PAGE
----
Health & Spirit

States weigh response to proposed short-term health plan rule

Mary Ellen McIntire, CQ-Roll Call on

Published in Health & Fitness

WASHINGTON -- The Trump administration's proposal to increase how long consumers can maintain a short-term health insurance policy offers states an opportunity to either rebel or endorse the change.

While officials in some states are looking to reject the proposed rule -- which would allow people to be covered by a short-term, limited duration health plan for 364 days -- others have sought to codify the proposal in state law.

Short-terms plans are not required to meet the requirements of the 2010 health care law.

"They're not defined as health insurance, which is why they're sort of treated under a different framework" under federal law, said Sarah Lueck, a senior policy analyst at the left-leaning Center on Budget and Policy Priorities. "That doesn't mean that the state can't do something different."

Some states already have limitations on short-term policies, and they could take further steps to restrict them, experts say. They could set their own guidelines for how long people can be covered, require short-term plans to comply with all or some existing rules, set a minimum percentage of premium dollars that must be spent on patient care or improve communication with consumers.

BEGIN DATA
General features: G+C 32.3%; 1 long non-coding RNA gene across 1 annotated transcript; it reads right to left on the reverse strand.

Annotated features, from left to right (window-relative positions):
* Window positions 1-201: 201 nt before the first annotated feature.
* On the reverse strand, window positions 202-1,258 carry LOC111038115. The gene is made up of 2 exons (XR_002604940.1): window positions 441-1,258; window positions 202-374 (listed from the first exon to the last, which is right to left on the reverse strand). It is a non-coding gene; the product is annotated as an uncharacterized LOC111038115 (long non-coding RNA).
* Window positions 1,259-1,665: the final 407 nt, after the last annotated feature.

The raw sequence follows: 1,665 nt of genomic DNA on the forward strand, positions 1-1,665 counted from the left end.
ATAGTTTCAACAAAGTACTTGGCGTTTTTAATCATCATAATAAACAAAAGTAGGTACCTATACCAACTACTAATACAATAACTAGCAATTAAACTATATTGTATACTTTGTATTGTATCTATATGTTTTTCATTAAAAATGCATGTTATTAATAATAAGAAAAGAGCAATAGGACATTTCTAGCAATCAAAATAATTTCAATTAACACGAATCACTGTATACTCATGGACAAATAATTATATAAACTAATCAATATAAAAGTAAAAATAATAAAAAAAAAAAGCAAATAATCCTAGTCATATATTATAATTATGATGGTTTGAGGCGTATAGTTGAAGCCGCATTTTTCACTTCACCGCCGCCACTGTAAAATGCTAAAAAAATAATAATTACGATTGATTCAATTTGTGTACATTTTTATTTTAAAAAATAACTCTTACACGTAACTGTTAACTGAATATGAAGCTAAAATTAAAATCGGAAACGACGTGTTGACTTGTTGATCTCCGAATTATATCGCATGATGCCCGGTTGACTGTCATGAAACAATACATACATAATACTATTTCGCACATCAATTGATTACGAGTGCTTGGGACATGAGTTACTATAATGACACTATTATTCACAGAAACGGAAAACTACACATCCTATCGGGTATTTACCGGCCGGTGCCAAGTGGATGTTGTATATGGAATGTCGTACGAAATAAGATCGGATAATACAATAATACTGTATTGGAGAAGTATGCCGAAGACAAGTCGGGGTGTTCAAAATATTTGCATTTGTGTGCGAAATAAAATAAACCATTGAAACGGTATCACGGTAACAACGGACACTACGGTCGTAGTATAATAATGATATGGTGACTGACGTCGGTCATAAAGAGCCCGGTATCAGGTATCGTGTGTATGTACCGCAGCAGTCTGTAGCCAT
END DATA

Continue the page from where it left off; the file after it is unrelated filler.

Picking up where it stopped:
States also have the ability to ban the sale of short-term plans outright.

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Any state that wants to take steps to affect their individual marketplace in 2019 must act quickly, said Sabrina Corlette, a research professor at the Georgetown University Center on Health Insurance Reforms.

For those who want to block short-term plans, it may not take much to deter companies from seeking to market such policies in their states, she said.

Requiring plans to cover preexisting conditions or spend a minimum amount of premiums on health care "may be enough in itself for a company to say 'I don't want to work in your state,' " Corlette said.

Such moves could be politically risky, even in states that are not controlled by Republicans, she said. The Trump administration is touting the sale of short-term policies as an avenue for consumers who don't receive financial assistance for health insurance to find less expensive options.


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